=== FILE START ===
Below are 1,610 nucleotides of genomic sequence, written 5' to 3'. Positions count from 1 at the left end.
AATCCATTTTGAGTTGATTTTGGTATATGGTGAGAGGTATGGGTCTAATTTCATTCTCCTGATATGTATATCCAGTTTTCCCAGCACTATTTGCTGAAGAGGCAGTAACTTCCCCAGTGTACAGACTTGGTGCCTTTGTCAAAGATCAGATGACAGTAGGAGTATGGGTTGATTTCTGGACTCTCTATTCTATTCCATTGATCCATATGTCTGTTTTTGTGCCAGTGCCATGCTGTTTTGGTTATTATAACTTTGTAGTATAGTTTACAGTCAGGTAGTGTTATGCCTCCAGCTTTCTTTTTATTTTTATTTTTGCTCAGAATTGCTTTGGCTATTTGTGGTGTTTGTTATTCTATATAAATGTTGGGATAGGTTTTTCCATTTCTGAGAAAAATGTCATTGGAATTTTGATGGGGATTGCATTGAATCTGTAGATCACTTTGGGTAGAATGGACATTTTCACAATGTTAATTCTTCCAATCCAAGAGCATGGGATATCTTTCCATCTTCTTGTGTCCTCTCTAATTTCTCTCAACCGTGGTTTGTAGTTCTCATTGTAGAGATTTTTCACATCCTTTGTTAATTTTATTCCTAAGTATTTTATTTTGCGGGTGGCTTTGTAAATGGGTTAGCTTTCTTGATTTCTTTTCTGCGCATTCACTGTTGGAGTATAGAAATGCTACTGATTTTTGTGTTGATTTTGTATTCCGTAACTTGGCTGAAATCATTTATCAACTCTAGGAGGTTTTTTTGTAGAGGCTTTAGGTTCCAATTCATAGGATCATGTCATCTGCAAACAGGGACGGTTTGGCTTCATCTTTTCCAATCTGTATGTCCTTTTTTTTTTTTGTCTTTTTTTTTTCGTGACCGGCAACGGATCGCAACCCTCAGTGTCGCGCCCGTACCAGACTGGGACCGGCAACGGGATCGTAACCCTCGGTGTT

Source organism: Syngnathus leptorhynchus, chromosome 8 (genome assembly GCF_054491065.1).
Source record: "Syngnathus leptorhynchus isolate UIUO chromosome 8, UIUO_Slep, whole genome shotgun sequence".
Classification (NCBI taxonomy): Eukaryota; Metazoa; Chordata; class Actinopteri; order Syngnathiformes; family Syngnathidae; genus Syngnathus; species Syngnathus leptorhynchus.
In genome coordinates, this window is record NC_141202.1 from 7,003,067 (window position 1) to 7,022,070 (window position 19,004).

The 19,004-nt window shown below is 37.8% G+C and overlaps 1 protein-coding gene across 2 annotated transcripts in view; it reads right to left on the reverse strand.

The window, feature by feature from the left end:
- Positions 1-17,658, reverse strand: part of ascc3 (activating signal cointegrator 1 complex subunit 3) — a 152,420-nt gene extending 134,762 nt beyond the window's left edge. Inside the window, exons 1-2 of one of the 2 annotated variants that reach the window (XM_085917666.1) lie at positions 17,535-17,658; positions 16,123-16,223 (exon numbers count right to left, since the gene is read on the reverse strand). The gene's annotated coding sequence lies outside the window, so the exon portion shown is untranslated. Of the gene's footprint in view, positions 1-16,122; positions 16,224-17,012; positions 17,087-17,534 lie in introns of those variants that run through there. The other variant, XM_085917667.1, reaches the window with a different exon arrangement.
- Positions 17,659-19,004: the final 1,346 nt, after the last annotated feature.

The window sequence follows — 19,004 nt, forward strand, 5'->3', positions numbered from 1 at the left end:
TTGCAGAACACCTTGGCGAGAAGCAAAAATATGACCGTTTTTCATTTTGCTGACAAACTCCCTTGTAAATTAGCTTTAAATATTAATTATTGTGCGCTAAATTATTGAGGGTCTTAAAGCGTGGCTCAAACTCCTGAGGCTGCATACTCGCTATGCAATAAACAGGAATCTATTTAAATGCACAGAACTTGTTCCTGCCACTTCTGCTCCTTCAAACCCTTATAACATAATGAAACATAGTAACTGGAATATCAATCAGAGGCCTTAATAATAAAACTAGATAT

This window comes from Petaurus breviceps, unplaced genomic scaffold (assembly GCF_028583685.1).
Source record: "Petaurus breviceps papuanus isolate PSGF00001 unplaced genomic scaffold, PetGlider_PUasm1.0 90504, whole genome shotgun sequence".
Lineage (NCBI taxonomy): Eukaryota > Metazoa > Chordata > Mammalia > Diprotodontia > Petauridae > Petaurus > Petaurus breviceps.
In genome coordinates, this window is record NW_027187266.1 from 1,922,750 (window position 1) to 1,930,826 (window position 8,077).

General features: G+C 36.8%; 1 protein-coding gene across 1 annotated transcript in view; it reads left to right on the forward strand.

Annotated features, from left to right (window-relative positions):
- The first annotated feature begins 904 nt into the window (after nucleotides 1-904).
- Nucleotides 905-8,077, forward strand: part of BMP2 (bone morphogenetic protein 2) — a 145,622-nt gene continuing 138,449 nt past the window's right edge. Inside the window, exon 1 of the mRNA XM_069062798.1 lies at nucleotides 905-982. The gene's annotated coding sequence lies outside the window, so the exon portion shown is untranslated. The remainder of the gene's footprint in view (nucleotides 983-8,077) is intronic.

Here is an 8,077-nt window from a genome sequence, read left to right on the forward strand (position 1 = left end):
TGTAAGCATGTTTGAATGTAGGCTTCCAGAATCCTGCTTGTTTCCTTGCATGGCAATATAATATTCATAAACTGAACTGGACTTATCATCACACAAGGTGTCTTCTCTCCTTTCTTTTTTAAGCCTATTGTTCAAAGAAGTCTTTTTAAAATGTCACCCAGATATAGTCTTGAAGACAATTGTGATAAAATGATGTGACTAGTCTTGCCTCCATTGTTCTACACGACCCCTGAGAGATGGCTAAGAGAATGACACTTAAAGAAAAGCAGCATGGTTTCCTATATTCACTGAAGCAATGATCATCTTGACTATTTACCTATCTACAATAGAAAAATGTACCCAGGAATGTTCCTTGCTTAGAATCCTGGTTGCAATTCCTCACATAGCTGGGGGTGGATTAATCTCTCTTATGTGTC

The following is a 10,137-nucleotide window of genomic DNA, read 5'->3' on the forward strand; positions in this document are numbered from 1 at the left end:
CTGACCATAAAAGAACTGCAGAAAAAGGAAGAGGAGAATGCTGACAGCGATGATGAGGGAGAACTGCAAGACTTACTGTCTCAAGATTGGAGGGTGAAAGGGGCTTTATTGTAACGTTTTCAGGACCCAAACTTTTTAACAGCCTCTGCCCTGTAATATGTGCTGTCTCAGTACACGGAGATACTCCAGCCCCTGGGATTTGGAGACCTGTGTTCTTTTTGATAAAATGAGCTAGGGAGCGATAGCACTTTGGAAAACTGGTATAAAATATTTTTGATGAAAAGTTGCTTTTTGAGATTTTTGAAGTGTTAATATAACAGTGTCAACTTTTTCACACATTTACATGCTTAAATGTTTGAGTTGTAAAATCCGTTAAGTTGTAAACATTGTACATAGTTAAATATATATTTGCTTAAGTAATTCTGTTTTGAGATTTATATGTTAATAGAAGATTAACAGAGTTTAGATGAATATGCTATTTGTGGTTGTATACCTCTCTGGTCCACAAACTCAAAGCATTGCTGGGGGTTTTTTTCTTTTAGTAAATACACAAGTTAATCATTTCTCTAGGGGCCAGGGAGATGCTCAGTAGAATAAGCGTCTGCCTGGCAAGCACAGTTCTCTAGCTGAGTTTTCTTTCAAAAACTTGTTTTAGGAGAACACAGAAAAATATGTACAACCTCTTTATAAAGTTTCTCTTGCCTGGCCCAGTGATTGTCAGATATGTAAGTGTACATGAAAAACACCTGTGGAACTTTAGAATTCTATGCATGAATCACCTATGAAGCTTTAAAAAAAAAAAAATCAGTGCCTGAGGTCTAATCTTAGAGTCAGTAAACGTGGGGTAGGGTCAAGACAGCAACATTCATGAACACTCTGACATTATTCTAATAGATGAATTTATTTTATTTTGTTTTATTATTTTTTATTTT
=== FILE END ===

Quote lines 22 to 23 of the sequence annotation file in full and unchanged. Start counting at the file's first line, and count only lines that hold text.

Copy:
TGTAAGCATGTTTGAATGTAGGCTTCCAGAATCCTGCTTGTTTCCTTGCATGGCAATATAATATTCATAAACTGAACTGGACTTATCATCACACAAGGTGTCTTCTCTCCTTTCTTTTTTAAGCCTATTGTTCAAAGAAGTCTTTTTAAAATGTCACCCAGATATAGTCTTGAAGACAATTGTGATAAAATGATGTGACTAGTCTTGCCTCCATTGTTCTACACGACCCCTGAGAGATGGCTAAGAGAATGACACTTAAAGAAAAGCAGCATGGTTTCCTATATTCACTGAAGCAATGATCATCTTGACTATTTACCTATCTACAATAGAAAAATGTACCCAGGAATGTTCCTTGCTTAGAATCCTGGTTGCAATTCCTCACATAGCTGGGGGTGGATTAATCTCTCTTATGTGTC

The following is a 10,137-nucleotide window of genomic DNA, read 5'->3' on the forward strand; positions in this document are numbered from 1 at the left end: